1. The restoration of Israel from exile was God's doing. He moved the hearts of Persian emperors, he moved the hearts of the repatriates and those who supported them; he raised up prophets to prod and support the repatriates; he protected them on the way and delivered them from their opponents; he stirred up Ezra and Nehemiah to perform their separate ministries; he prospered the rebuilding of the temple and Jerusalem.
2. The restoration of the covenant community was complete - even though political independence was not attained. "All Israel" was repatriated through a representative; the temple was rebuilt and its service (daily sacrifices, priestly ministries, Levitical praise, annual feasts) revived in accordance with the law of Moses and the regulations instituted by David; the Law was reestablished as regulative for the life of the community; the "holy city" (Jerusalem) was rebuilt and inhabited; the people were purged; the covenant was renewed.
3. Just as God used the world powers to judge his people, so he used them to restore his people to their land; imperial action and authority directly and indirectly initiated, protected and sustained every aspect of the restoration.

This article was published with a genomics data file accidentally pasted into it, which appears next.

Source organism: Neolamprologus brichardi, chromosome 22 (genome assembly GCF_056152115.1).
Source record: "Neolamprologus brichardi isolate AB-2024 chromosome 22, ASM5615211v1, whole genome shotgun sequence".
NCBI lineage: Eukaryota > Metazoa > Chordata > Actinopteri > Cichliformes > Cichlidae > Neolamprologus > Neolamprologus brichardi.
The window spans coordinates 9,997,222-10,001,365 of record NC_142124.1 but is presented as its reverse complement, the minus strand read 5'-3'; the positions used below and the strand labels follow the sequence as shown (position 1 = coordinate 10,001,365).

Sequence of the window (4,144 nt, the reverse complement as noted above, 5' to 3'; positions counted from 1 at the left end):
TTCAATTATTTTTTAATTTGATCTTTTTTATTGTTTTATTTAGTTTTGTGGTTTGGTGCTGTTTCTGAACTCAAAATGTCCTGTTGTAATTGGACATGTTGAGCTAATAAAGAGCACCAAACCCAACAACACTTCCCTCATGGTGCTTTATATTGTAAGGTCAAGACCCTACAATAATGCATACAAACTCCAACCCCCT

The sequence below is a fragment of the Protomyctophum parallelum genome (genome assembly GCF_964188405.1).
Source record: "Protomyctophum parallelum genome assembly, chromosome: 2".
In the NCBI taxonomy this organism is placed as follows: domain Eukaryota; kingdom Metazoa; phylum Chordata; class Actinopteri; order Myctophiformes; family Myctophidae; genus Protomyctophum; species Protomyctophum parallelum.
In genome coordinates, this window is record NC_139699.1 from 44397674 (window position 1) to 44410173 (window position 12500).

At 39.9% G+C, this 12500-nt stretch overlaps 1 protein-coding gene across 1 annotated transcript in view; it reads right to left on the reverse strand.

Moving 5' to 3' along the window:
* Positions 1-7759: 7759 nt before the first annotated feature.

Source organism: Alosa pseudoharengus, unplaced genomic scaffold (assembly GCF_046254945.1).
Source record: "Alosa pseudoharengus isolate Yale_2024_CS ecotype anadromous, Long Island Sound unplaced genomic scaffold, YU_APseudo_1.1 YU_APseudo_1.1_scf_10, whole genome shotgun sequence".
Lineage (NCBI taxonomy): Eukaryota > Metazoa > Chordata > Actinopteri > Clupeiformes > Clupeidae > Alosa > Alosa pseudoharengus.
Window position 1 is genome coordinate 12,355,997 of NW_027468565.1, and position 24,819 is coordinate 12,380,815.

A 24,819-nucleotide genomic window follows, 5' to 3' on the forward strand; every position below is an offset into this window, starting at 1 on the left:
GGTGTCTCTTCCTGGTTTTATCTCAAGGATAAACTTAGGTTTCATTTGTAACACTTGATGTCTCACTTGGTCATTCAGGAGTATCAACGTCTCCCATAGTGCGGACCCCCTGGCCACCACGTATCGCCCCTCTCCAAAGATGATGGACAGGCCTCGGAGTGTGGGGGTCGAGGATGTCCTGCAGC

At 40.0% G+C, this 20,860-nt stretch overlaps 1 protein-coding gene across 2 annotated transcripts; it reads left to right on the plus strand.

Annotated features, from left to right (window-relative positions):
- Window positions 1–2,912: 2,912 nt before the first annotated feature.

4. Israel's restoration evoked fierce opposition, but that opposition was thwarted at every turn.
5. The restored community was a chastened people, yet they were also in need of frequent rebuke and reformation, Israel remained a wayward people. They still awaited the "new covenant" of which Jeremiah had spoken (ch.31) and the renewal to be effected by God's Spirit as announced by Joel (ch. 1) and Ezekiel (ch. 36).
Ezra Interpretive Challenges
1. First, how do the post Exilic historical book of 1 and 2 Chronicles, Ezra, Nehemiah, and Esther relate to the post-Exilic prophets Haggai, Zechariah, and Malachi? 7:1. The two books of Chronicles were written by Ezra as a reminder of the promised Davidic Kingship, the Aaronic priesthood, and appropriate temple worship. Haggai and Zechariah prophesied in the period of Ezra 4-6 when temple construction was resumed. Malachi wrote during Nehemiah’s revisit to Persia (c.f. Ne 13:6).